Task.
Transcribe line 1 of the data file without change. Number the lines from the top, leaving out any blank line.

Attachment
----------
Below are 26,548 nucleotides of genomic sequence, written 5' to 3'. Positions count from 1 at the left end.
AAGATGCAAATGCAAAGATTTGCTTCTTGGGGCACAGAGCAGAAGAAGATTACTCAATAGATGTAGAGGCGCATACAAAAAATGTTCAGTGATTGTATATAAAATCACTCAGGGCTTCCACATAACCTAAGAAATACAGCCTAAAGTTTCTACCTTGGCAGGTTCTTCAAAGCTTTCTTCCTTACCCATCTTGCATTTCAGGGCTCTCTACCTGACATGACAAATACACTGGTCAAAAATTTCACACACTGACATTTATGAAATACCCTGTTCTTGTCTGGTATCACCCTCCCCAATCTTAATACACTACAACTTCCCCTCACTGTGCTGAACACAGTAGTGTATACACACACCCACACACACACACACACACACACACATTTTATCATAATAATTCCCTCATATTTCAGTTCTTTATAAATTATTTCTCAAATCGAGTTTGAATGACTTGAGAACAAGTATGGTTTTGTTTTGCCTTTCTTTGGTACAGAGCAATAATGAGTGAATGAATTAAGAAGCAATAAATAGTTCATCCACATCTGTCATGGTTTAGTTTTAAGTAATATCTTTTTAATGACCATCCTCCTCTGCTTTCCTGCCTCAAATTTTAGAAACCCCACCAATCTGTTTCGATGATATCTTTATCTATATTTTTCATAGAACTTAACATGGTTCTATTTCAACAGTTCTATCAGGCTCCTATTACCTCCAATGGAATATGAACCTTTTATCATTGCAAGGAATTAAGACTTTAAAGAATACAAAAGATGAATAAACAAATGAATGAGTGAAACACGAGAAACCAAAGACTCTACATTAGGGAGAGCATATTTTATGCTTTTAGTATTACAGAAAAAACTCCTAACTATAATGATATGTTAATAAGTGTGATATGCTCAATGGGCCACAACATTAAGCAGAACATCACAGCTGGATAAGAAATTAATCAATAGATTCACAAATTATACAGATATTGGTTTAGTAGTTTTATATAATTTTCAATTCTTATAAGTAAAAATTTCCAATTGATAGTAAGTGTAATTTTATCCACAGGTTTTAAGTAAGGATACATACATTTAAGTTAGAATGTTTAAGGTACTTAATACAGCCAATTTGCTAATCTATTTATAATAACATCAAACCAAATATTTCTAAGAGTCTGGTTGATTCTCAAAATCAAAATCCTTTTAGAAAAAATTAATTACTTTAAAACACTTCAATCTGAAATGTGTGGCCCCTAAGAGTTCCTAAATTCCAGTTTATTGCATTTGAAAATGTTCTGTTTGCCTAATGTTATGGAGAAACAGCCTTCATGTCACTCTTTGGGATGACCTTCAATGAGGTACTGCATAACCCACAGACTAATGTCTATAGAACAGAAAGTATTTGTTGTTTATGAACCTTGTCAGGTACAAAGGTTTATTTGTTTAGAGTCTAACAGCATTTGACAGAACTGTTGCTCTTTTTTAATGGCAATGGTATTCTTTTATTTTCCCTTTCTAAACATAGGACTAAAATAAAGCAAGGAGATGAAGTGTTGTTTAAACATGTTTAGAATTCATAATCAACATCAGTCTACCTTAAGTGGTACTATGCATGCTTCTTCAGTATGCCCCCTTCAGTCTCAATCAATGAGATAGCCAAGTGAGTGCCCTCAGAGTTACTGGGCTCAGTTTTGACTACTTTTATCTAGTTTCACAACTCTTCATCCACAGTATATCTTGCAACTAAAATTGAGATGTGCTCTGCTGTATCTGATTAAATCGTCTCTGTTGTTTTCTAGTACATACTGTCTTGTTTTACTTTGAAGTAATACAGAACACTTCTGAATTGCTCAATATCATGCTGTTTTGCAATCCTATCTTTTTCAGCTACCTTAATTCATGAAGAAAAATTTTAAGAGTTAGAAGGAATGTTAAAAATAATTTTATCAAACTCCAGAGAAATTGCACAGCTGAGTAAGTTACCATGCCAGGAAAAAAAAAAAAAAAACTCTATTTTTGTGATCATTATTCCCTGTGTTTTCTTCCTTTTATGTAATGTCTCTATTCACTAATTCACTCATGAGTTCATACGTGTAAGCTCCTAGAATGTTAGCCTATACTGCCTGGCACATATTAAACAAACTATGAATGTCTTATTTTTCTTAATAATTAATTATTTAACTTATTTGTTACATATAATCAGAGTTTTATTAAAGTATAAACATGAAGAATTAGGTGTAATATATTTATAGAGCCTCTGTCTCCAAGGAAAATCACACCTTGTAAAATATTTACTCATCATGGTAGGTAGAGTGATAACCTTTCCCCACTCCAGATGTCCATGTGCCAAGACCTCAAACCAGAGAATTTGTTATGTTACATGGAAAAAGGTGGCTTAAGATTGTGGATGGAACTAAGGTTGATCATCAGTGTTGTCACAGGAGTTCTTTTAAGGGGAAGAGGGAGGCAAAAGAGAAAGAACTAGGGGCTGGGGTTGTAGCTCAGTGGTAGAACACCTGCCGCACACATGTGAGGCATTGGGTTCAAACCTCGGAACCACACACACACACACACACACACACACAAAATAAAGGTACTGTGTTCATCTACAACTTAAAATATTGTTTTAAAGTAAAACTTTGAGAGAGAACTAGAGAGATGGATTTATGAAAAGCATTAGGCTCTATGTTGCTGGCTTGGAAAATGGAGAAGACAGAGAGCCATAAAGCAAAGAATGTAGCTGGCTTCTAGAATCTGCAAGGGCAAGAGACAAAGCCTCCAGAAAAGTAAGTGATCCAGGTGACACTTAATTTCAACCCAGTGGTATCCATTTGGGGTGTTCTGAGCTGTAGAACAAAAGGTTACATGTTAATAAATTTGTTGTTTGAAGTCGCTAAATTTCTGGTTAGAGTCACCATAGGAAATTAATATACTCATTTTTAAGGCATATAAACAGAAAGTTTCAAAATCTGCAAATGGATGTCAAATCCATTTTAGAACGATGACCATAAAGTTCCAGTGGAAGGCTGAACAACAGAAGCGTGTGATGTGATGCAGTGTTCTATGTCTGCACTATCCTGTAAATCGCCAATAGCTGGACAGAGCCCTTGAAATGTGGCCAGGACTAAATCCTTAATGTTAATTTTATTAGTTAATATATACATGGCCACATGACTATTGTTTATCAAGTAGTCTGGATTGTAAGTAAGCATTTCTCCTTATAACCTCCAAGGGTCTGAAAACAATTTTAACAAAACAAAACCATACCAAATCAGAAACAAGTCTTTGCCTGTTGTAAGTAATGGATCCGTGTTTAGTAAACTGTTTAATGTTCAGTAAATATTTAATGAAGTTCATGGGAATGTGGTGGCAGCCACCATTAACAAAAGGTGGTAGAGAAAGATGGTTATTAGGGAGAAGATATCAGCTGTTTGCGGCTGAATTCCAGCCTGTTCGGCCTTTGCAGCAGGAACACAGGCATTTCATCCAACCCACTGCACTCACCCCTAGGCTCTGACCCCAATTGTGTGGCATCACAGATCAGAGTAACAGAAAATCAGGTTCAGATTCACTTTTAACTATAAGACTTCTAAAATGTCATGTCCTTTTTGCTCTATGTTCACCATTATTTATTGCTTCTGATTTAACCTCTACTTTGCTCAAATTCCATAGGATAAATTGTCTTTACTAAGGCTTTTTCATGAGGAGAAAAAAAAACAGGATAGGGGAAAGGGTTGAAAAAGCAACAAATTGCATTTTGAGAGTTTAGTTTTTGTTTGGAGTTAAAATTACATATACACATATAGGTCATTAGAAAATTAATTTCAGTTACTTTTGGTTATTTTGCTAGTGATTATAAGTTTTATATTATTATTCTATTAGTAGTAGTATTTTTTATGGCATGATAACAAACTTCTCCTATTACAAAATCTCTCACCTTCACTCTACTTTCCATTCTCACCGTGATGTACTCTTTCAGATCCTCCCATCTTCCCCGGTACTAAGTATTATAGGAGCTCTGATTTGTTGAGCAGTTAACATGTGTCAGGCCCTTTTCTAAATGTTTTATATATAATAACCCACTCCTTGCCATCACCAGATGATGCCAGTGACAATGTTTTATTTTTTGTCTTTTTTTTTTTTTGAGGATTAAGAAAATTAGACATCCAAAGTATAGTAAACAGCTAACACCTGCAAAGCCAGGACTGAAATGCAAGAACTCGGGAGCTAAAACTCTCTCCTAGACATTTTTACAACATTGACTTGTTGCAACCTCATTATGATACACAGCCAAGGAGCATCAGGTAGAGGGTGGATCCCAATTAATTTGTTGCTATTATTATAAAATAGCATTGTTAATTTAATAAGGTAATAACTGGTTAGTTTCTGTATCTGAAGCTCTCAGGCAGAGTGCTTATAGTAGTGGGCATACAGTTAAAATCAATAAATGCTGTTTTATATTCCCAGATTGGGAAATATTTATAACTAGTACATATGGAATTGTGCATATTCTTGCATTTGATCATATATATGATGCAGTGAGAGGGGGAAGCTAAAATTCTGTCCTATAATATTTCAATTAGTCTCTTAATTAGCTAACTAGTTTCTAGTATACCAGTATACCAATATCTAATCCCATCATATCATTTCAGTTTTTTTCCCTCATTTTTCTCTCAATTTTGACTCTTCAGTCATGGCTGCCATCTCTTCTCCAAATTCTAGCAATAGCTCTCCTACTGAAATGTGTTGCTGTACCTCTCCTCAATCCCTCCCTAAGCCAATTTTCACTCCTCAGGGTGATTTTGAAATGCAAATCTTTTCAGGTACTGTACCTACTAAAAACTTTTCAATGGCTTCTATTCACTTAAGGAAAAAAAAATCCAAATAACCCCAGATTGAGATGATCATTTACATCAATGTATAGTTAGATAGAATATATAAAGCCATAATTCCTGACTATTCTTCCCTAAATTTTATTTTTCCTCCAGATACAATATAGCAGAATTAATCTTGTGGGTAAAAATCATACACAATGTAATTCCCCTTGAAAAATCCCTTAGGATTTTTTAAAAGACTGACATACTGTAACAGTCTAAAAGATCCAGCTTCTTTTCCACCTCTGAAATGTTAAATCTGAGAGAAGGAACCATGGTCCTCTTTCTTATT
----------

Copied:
Below are 26,548 nucleotides of genomic sequence, written 5' to 3'. Positions count from 1 at the left end.